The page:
The Classics Club

classicsclub

50 classic reads in 5 years.

 

So here we go, a challenge in 3 parts.  Part 1, compile a list of 50 classics I’ve been meaning to read for years and never got around to.  Part 2, read said classics within 5 years and part 3, start a blog and write about each title as I finish it.

Part 1 was the fun part.  I’ve limited myself to no re-reads and only 1 title per author.  The list has changed a thousand times and might still change but for the moment I think it’s ok.  There are titles I’m looking forward to reading (Huckleberry Finn) , ones I can’t believe I haven’t already read (Middlemarch), ones that I should read for their significance to western culture (Paradise Lost), ones that will be challenging but worth it (Finnegans Wake), ones just for fun (The Prime of Miss Jean Brodie) and ones that I think will be difficult in every way (If This is a Man).

Here’s my List, in no particular order.   Start date July 2017, finishing July 2022

Pre 19th Century

  1. The Mysteries of Udolpho by Ann Radcliffe
  2. Gullivers Travels by Jonathan Swift
  3. The Life and Opinions of Tristram Shandy, Gentleman by Laurence Sterne
  4. Paradise Lost by John Milton
  5. The Divine Comedy by Dante Alighieri
  6. The Book of the City of Ladies by Christine de Pizan
  7. Selected Essays of Michel de Montaigne

I’m going to treat Dante and Milton as projects; reading with friends, over several months.

19th Century

  1. Middlemarch by George Eliot  (July 2017)
  2. Confessions of an English Opium-Eater by Thomas de Quincey
  3. Old Goriot by Honore de Balzac
  4. Maude by Christina Rosetti
  5. The Story of an African Farm by Olive Schreiner
  6. Northanger Abbey by Jane Austen
  7. The Tenant of Wildfell Hall by Anne Bronte
  8. Les Miserables by Victor Hugo
  9. A Tale of Two Cities by Charles Dickens
  10. Wives and Daughters by Elizabeth Gaskell
  11. The Way We Live Now by Anthony Trollope (April 2018)
  12. Fathers and Sons by Ivan Turgenev
  13. War and Peace by Leo Tolstoy  (February 2018)
  14. Eugene Onegin by Alexander Pushkin
  15. The Portrait of a Lady by Henry James
  16. The House of the Seven Gables by Nathaniel Hawthorne
  17. Vanity Fair by William Makepeace Thackeray
  18. Three Men in a Boat by Jerome K Jerome (June 2018)
  19. Crime and Punishment by Fyodor Dostoyevsky
  20. The Adventures of Huckleberry Finn by Mark Twain  (August 2017)
  21. Little Women by Louisa May Alcott (October 2017)
  22. Swann’s Way by Marcel Proust

Some of these titles look pretty boring and heavy going even as I’m typing, but I’m going to stick with them because of there significance in literature, (Eugene Onegin, for example). Plus it’s meant to be a challenge and you never know I might love them!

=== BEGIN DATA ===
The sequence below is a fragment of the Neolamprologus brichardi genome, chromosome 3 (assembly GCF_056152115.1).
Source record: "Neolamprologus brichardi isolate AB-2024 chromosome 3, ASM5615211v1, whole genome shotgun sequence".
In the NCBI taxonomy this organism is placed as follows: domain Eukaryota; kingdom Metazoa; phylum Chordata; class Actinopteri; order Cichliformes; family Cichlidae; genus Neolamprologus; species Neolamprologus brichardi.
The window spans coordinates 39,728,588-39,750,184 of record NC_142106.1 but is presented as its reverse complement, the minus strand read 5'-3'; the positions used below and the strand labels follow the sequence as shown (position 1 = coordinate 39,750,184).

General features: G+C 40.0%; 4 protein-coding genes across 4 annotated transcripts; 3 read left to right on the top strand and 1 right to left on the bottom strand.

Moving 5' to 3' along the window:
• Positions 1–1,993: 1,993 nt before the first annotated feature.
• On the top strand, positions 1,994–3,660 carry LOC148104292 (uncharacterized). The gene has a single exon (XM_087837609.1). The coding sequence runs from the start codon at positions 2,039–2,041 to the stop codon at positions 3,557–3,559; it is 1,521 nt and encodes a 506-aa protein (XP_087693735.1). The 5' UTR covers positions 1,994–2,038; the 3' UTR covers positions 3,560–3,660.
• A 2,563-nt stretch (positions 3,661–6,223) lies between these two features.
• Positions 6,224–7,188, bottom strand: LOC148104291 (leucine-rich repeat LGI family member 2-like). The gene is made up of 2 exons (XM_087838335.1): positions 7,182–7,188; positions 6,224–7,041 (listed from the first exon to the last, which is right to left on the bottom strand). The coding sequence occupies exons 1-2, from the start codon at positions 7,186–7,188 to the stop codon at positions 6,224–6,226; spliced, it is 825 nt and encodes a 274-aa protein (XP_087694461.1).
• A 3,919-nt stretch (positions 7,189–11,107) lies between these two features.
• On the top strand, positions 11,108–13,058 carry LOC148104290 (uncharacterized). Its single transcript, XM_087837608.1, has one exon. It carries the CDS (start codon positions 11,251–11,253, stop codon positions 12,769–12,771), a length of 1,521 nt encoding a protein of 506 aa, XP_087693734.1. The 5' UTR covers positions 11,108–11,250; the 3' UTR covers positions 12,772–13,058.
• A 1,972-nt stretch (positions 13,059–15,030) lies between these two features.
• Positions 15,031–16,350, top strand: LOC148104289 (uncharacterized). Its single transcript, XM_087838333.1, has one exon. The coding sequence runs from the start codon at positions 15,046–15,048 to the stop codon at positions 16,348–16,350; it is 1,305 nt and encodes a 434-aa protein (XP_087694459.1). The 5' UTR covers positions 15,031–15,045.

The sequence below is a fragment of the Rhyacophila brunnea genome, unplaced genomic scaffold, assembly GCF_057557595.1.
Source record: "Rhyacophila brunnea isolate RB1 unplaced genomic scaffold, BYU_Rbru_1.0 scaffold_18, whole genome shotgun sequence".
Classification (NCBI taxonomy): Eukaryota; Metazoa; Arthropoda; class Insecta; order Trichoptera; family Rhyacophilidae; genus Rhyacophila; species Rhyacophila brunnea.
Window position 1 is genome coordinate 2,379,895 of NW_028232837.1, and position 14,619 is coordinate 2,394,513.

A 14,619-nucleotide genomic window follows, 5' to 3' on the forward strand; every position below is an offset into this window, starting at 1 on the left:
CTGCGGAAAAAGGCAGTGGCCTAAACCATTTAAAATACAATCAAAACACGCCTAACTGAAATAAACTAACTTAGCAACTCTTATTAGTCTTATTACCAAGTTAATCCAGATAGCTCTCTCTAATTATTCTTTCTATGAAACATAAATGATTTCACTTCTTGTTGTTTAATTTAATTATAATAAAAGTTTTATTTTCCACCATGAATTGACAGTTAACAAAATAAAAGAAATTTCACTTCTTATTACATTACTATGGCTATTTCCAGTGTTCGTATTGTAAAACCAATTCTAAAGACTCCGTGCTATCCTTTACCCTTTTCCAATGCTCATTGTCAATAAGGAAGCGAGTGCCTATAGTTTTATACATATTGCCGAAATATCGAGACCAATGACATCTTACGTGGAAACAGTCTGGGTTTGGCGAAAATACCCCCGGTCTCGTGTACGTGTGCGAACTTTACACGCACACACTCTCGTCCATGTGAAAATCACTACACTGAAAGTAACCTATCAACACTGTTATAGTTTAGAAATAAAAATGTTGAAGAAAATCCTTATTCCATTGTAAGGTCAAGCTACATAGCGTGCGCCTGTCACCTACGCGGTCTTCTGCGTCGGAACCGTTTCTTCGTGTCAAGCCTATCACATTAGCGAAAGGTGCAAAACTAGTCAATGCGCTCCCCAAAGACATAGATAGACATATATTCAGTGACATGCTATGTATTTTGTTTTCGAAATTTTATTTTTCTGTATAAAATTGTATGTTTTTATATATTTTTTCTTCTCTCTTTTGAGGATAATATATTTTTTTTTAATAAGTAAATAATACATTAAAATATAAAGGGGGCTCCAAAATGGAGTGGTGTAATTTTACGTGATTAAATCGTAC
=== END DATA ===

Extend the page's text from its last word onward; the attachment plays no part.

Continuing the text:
20th Century

  1. The Golden Notebook by Doris Lessing
  2. The Outsider by  Albert Camus
  3. Cider With Rosie by Laurie Lee
  4. The Leopard by Giuseppe Di Lampedusa
  5. If This is a Man by Primo Levi
  6. The Bell Jar by Sylvia Plath
  7. The Prime of Miss Jean Brodie by Muriel Spark (January 2018)
  8. Saplings by Noel Streatfeild (June 2018)
  9. Seize the Day by Saul Bellow
  10. The Sound and the Fury by William Faulkner
  11. This Side of Paradise by F. Scott Fitzgerald
  12. Scoop by Evelyn Waugh (May 2018)
  13. The Code of the Woosters by P.G. Wodehouse
  14. The Grapes of Wrath by John Steinbeck
  15. A Farewell to Arms by Earnest Hemingway (March 2018)
  16. The House of Mirth by Edith Wharton
  17. Dr. Zhivago by Boris Pasternak (November 2018)
  18. Short Stories of Katherine Mansfield
  19. A Passage to India by E.M. Forster
  20. Nightwood by Djuna Barnes
  21. Finnegans Wake by James Joyce (September 2018)

Finnegans Wake is also going to be read as a project.  Starting September 2017.

Now on to parts 2 and 3 of the challenge!

 

 

 

4 thoughts on “The Classics Club

  1. Had to come have a peek at your list! Lots of great choices here, some of which I may have to sneak into my list.

    Three Men in a Boat is amazing. One of my favourite books now, I think.

    If you like audiobooks, there used to be a free audio version of Stephen Fry narrating Eugene Onegin, and it was great. The translation was really good too. The website seems to be gone now, so maybe it was only temporarily free, but that version must be kicking around somewhere. Definitely worth a purchase if they’re charging now.

    Liked by 1 person

Leave a Reply

Fill in your details below or click an icon to log in:

WordPress.com Logo

You are commenting using your WordPress.com account. Log Out /  Change )

Google+ photo

You are commenting using your Google+ account. Log Out /  Change )

Twitter picture

You are commenting using your Twitter account. Log Out /  Change )

Facebook photo

You are commenting using your Facebook account. Log Out /  Change )

Connecting to %s